The lawyer who serves

Tyler Botten volunteers for the Ticket Defence Program to make a difference.


For Tyler Botten, being a lawyer means more than just defending your client in court – it means providing a voluntary legal service to the street-involved.

Along with his role as a criminal defence lawyer, Botten regularly volunteers for the Ticket Defence Program of Ottawa (TDP).

Working with lawyers and law students, the program aims to provide access to justice for street-involved persons in Ottawa. The program meets many clients through referrals, but also visits shelters and drop-in programs to spread the word.

The program has a history dating back to 2003, but with a relaunch in 2015 Botten was asked if he could help. At that time, he had just left his job at a law firm with plans to open his own and with more time on his hands he agreed.

“I was looking for something to do that was going to be different,” he said.

At any given time, Botten and his colleagues are working on 10 to 15 cases for TDP, along with their primary role at work. The volunteering Botten does is very similar to his day job, but this program makes concrete difference in the lives of those he serves.

“For the individuals we deal with it can be more impactful on them directly,” Botten said.

Albeit most of the tickets Botten deals with through the program are minor, they can have lasting effects.

In work like this, sometimes it’s the consequences of the issue being unresolved that can have more effects than resolving it. In one his most recent cases, a woman was unable to buy a home until she had her creditors cleared.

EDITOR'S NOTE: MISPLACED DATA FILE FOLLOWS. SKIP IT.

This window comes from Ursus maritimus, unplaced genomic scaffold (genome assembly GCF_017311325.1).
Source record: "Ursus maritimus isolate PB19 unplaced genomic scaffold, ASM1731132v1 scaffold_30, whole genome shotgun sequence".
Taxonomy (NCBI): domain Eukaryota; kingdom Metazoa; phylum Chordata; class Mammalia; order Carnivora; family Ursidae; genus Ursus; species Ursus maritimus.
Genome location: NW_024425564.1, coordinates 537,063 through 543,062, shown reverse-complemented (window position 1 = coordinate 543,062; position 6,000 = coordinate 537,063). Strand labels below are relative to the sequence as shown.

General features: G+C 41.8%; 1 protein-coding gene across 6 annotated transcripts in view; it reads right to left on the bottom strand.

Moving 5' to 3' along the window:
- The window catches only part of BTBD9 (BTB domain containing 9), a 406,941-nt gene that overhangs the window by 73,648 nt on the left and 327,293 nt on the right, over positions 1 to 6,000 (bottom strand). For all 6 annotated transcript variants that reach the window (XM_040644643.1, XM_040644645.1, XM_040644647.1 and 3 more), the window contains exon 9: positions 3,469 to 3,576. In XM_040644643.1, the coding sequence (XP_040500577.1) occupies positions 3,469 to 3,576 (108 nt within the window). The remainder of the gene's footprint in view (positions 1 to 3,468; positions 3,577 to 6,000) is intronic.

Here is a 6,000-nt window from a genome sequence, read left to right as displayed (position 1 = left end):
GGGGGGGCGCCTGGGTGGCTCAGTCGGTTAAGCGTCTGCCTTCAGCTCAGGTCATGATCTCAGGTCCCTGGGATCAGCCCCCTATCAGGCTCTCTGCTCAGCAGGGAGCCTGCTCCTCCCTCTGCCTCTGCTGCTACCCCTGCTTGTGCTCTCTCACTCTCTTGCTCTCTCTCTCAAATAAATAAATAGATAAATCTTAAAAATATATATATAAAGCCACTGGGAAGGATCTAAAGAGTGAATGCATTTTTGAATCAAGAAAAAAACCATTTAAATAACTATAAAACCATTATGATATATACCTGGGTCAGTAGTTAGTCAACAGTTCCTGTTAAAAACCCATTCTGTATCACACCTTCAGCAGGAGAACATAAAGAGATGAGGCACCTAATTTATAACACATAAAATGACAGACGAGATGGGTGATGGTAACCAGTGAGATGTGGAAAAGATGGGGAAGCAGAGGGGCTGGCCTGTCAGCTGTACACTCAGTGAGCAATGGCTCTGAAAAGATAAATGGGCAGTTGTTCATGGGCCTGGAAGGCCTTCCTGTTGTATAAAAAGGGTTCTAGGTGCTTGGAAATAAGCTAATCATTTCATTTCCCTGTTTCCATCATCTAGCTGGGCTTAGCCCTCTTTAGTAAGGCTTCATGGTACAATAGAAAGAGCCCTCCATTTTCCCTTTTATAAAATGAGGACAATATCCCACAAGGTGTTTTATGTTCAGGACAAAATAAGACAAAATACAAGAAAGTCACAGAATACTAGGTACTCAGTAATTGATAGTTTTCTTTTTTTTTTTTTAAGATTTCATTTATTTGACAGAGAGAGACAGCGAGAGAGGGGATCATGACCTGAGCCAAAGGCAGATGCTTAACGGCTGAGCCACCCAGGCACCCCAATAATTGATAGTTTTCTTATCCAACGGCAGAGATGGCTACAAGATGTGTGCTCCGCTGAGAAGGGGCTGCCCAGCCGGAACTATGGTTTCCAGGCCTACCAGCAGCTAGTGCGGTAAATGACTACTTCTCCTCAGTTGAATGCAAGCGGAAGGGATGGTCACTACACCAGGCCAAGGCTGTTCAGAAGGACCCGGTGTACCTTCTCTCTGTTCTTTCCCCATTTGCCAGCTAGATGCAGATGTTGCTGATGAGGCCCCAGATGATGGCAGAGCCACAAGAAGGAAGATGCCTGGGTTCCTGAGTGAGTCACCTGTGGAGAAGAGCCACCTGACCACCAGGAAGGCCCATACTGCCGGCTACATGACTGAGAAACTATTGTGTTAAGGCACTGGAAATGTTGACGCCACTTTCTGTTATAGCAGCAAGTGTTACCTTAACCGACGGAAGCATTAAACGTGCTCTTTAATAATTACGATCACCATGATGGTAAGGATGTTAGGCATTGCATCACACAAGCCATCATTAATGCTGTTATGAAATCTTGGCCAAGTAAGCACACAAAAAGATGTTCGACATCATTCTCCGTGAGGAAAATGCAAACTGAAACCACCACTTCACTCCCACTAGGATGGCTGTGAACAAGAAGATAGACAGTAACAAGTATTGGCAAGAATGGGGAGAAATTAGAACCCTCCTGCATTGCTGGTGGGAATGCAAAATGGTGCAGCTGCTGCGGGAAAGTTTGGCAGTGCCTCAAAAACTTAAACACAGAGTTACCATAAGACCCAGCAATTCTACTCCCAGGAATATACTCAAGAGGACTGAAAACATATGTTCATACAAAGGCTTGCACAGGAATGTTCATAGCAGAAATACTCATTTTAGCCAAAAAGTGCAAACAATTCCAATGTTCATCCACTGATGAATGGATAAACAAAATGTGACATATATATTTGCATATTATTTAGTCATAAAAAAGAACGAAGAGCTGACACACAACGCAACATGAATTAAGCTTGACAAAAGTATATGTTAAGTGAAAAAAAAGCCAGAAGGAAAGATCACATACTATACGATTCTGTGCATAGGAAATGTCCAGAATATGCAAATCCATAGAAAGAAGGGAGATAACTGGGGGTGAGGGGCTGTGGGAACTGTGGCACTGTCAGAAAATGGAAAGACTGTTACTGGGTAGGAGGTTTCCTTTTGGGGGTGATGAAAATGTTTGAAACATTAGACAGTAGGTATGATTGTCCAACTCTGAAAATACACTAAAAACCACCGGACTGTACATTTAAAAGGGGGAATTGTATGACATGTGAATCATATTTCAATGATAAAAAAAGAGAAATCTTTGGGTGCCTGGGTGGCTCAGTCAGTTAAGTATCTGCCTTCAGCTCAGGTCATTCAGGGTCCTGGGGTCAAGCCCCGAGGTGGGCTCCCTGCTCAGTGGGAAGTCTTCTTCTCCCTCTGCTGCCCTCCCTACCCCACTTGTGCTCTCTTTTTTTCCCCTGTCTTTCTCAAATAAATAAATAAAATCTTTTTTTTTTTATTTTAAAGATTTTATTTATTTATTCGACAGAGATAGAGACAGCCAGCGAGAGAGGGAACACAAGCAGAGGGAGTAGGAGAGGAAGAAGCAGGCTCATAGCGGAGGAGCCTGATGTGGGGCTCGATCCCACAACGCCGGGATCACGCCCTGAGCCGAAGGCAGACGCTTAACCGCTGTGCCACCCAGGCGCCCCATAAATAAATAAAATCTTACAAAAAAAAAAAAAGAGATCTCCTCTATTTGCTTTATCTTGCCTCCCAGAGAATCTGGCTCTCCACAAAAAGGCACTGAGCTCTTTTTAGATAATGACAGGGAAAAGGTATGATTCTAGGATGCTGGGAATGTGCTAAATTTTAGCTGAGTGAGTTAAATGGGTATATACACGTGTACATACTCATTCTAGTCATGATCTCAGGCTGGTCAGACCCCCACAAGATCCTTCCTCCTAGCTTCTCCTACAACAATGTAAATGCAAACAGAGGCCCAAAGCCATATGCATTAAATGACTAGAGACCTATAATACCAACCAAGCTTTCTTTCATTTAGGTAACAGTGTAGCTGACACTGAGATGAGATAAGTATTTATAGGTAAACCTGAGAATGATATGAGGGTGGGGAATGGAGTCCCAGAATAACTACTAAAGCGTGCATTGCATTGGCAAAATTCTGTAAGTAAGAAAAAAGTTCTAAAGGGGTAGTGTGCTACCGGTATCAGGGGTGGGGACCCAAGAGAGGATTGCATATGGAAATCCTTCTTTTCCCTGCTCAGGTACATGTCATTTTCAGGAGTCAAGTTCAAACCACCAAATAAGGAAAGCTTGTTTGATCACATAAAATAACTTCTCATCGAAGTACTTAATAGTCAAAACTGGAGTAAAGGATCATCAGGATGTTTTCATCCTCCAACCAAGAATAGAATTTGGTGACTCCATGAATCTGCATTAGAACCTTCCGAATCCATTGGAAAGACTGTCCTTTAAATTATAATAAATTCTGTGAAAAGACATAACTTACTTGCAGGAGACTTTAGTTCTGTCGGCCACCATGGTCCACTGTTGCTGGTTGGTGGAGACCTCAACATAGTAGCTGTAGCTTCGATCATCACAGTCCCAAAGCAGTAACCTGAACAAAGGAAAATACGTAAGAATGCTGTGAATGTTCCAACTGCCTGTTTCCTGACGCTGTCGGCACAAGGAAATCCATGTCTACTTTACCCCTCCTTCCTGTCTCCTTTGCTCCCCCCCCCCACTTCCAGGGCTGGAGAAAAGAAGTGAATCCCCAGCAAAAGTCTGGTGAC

“I get to deal with real world human problems,” Botten said.

For the homeless, panhandling tickets they can’t pay begin racking up. Without a representative like Botten, the dollars continue to add up without any hope of ending the cycle. Even with his defence, his volunteerism does sometimes feel like it’s not going anywhere.

“The best I can do is just fight the new tickets as they’re coming in,” he said.

The cycle is due to the nature of the work Botten does with the Safe Streets Acts. Aiming to protect the public, the act fails to significantly quantify what panhandlers can and can’t do.

For now, Botten will fight the tickets, but he said, he hopes the program is able to do more to help offenders.

“I would like to know about every Safe Streets Act ticket,” he said.

This data would help him and his colleagues understand how these tickets are being issued and if there is any consistency. Lacking a quantifiable measure makes room for subjectivity amongst officers and that’s where issues arise.

“The legislature at Queens Park can create these parameters, but it’s how it gets filled in that causes problems,” Botten said.

Botten doesn’t advocate for a repeal of the Safe Streets Act, but does recognize that data on how the tickets are being issued could help train frontline police officers and ultimately save our courts time and money.

At the moment, all Botten is focused on is continuing to defend his clients in court and help them avoid the consequences of having minor tickets add up to thousands of dollars. The process can be slow, dealing with one person at a time, but it’s really about making a difference.

“It’s having someone stand up for them.”


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